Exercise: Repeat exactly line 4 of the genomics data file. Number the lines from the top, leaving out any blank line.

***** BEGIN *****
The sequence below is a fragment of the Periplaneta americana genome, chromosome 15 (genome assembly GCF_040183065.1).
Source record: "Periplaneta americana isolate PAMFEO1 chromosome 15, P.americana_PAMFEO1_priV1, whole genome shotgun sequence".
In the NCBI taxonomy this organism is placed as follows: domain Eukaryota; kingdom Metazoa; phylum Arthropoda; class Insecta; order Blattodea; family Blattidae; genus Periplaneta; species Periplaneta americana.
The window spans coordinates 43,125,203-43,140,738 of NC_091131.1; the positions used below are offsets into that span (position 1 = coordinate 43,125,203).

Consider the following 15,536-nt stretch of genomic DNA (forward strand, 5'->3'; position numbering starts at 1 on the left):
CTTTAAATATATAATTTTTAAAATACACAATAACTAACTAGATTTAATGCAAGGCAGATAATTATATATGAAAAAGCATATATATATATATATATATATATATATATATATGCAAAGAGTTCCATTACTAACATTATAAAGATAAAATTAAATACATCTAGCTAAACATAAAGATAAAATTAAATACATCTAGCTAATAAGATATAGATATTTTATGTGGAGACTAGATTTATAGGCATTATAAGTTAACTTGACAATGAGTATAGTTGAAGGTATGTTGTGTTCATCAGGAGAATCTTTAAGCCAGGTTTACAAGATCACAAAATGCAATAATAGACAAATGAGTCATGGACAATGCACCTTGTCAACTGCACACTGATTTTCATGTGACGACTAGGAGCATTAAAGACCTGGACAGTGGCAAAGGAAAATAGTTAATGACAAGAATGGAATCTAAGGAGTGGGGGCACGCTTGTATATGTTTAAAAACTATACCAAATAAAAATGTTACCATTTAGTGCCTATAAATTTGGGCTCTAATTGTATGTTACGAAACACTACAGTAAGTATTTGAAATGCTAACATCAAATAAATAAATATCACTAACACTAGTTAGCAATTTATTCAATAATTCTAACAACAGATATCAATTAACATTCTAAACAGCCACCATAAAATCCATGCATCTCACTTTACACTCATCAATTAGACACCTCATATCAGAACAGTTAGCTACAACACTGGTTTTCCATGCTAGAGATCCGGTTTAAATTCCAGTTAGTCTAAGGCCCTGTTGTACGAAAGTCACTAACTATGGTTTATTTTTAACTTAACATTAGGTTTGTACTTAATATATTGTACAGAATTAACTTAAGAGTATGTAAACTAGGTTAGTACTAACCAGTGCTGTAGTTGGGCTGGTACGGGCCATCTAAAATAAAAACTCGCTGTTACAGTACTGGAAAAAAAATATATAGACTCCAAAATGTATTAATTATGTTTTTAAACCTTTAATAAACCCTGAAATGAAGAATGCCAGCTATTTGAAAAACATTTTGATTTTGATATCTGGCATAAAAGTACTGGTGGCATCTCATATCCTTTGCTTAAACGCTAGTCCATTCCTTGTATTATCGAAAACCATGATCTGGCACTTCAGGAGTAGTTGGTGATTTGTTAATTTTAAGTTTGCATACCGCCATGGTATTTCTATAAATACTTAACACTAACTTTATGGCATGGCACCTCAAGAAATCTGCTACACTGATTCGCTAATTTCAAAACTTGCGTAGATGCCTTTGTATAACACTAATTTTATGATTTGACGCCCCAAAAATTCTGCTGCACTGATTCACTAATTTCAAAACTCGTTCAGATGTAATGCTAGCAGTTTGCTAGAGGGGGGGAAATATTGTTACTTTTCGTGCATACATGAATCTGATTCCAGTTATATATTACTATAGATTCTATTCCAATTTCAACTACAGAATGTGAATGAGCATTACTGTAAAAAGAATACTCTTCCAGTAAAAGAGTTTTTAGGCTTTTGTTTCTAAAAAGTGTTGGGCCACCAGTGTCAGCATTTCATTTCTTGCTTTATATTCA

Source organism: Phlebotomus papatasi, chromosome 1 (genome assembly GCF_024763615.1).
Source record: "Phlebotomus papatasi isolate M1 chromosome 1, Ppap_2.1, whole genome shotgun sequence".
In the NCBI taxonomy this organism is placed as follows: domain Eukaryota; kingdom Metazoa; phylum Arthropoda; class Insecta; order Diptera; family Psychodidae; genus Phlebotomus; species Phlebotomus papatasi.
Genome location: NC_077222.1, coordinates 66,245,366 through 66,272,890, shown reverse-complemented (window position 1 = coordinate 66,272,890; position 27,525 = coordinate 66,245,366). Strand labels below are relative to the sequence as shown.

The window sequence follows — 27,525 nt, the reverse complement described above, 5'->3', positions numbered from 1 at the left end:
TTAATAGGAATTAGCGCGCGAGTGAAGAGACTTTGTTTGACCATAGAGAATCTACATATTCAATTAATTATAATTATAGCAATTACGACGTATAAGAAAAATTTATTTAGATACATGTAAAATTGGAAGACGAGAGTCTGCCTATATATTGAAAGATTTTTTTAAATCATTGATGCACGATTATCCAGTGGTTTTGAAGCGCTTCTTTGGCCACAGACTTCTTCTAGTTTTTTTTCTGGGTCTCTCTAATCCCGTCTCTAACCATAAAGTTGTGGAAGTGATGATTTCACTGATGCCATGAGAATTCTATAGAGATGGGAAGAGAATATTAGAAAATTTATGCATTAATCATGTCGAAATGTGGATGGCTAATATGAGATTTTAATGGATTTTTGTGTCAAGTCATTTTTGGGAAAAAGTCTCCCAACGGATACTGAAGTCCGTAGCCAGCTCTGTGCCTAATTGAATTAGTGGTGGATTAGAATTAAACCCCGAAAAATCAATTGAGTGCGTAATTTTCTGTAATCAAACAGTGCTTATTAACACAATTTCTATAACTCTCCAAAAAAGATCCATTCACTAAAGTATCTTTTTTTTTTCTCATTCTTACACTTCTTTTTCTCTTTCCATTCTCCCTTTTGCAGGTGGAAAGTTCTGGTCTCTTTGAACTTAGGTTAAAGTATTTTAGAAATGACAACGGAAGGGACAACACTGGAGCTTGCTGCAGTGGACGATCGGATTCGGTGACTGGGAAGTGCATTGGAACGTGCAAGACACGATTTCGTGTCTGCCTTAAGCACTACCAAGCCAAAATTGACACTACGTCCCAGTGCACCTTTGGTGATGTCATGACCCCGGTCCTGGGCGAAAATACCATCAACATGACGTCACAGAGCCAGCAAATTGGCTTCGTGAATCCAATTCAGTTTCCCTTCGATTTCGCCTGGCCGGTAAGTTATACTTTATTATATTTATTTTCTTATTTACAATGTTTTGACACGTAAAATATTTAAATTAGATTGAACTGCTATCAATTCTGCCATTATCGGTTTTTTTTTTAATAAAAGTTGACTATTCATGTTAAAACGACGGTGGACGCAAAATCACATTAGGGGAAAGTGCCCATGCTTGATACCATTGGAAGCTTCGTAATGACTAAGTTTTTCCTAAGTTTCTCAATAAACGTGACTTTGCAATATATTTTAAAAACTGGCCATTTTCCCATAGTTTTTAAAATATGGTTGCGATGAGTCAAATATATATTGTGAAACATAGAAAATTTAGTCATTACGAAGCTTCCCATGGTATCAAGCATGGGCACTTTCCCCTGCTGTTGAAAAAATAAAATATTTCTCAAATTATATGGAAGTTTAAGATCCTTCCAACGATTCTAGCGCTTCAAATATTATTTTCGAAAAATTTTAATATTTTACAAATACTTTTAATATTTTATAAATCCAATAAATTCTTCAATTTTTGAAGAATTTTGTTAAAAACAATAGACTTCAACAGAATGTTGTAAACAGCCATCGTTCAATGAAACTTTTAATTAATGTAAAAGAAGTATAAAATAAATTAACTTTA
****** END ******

The window spans coordinates 43,125,203-43,140,738 of NC_091131.1; the positions used below are offsets into that span (position 1 = coordinate 43,125,203).